There are so many debates out there about morality education and whether it is “all right” to be wedding learning with an ethical overview. Over at Auburn University’s Rural Studio, there is a program for design students that places morality into their materials–debates and issues aside.
‘Social justice architecture,’ they call it.
Rural Studio started making the 20K house in 2005, keeping in mind the assumption that $20,000 was the total cost of housing someone living on Social Security could afford to pay in monthly mortgage installments. Since then, students have built 12 houses for their rural neighbors, with each design building off the knowledge and real-world experience of the last. The last 20K house built included passive heating and a safe-room in the shower, after the Moore tornado ripped through Oklahoma and killed 23 people earlier this year.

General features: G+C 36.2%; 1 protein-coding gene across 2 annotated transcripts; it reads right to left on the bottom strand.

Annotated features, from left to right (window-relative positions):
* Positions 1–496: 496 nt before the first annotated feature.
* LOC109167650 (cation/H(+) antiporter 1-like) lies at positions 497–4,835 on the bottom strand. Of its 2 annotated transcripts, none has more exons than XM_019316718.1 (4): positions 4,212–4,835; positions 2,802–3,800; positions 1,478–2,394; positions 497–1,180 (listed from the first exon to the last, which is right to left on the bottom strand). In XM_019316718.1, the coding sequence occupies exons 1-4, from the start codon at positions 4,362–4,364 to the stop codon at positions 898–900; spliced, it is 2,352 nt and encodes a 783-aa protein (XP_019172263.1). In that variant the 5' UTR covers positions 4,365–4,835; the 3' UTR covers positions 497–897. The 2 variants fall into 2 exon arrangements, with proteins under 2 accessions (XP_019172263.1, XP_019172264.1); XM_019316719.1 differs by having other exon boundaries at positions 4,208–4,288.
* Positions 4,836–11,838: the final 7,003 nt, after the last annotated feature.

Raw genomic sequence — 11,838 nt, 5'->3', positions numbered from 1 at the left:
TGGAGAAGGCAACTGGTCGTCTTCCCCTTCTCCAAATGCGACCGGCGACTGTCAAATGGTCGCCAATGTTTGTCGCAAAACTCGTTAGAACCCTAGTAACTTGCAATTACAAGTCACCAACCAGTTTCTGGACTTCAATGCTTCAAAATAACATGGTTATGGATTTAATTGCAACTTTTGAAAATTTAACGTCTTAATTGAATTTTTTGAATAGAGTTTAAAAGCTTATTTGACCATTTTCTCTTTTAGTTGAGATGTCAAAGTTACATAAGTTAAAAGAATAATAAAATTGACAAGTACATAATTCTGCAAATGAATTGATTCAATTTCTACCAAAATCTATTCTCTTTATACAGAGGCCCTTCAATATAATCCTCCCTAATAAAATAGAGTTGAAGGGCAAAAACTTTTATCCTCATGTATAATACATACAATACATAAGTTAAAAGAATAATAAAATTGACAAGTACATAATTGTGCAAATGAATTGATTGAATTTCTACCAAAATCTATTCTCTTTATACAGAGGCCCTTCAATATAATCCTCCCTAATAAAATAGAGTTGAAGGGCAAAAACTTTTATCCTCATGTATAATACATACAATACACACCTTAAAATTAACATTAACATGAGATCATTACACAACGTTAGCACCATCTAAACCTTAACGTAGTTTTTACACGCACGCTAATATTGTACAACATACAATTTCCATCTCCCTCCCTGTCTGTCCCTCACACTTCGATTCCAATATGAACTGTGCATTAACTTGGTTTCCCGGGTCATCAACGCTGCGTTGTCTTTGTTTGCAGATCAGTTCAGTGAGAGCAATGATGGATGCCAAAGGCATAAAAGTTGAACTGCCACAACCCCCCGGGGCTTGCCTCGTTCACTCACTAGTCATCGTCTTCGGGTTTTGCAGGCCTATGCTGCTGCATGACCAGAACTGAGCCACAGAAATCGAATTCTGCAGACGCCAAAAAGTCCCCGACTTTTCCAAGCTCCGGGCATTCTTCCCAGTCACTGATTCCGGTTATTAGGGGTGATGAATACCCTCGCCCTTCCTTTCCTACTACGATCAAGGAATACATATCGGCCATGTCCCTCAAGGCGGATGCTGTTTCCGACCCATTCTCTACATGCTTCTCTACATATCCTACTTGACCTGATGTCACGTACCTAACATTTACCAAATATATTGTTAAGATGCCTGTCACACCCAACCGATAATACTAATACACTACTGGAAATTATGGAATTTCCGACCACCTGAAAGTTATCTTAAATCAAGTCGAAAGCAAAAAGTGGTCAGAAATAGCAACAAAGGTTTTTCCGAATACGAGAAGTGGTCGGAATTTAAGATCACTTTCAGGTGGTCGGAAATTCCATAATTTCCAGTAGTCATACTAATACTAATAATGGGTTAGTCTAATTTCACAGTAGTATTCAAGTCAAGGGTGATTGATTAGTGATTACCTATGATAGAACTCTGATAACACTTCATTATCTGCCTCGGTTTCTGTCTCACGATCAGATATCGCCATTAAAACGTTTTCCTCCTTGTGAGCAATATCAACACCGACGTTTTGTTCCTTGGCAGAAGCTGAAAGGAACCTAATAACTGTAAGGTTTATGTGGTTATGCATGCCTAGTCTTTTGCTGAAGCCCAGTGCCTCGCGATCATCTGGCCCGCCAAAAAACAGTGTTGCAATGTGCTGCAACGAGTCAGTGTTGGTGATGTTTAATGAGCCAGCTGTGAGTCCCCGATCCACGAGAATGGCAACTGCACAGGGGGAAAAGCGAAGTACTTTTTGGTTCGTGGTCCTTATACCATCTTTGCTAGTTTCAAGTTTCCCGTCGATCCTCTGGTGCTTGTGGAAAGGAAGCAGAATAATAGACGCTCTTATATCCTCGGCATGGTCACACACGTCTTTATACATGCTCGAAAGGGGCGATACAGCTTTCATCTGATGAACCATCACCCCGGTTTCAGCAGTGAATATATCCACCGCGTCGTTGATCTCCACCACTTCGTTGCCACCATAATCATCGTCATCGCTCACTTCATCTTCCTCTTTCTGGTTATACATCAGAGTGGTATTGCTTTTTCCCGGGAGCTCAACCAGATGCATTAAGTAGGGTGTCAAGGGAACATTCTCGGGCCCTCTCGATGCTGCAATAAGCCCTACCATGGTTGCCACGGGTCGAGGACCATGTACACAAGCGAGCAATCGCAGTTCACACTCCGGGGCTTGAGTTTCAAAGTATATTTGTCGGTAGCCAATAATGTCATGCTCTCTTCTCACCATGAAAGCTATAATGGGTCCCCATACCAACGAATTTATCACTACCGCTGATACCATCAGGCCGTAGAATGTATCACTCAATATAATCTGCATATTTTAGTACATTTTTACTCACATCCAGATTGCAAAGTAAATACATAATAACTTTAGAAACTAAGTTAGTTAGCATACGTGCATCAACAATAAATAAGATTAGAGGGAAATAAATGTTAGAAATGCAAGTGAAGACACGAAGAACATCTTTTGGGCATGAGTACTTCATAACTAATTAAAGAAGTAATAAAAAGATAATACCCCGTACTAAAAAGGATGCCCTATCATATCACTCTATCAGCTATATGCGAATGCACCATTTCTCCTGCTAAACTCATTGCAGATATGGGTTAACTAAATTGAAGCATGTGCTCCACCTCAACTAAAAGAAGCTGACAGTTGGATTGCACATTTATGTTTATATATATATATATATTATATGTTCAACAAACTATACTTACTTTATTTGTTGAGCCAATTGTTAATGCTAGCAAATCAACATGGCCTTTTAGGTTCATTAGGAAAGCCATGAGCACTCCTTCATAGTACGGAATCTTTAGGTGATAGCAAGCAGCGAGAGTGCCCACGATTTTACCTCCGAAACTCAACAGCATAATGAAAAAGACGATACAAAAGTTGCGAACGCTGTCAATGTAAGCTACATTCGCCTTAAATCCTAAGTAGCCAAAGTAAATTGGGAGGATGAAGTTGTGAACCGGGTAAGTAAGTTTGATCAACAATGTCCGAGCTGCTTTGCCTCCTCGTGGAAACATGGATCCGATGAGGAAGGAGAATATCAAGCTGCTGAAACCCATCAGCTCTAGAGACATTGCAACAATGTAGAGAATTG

I wonder what the annual statistics are of wasted materials in the average university design program. Hopefully Auburn University’s Rural Studio will set an example to other collegiate schools in crafting a program that takes into account both the theoretical as well as the practical aspect of design. A program like this serves its community, is purposeful with the materials used, and creates circumstances where both the givers and the receivers benefit greatly from the endeavor. Students provide skilled human capital and receive a hands-on learning initiative.
The question remains of how to keep a project like this affordable.
Read more about the project here.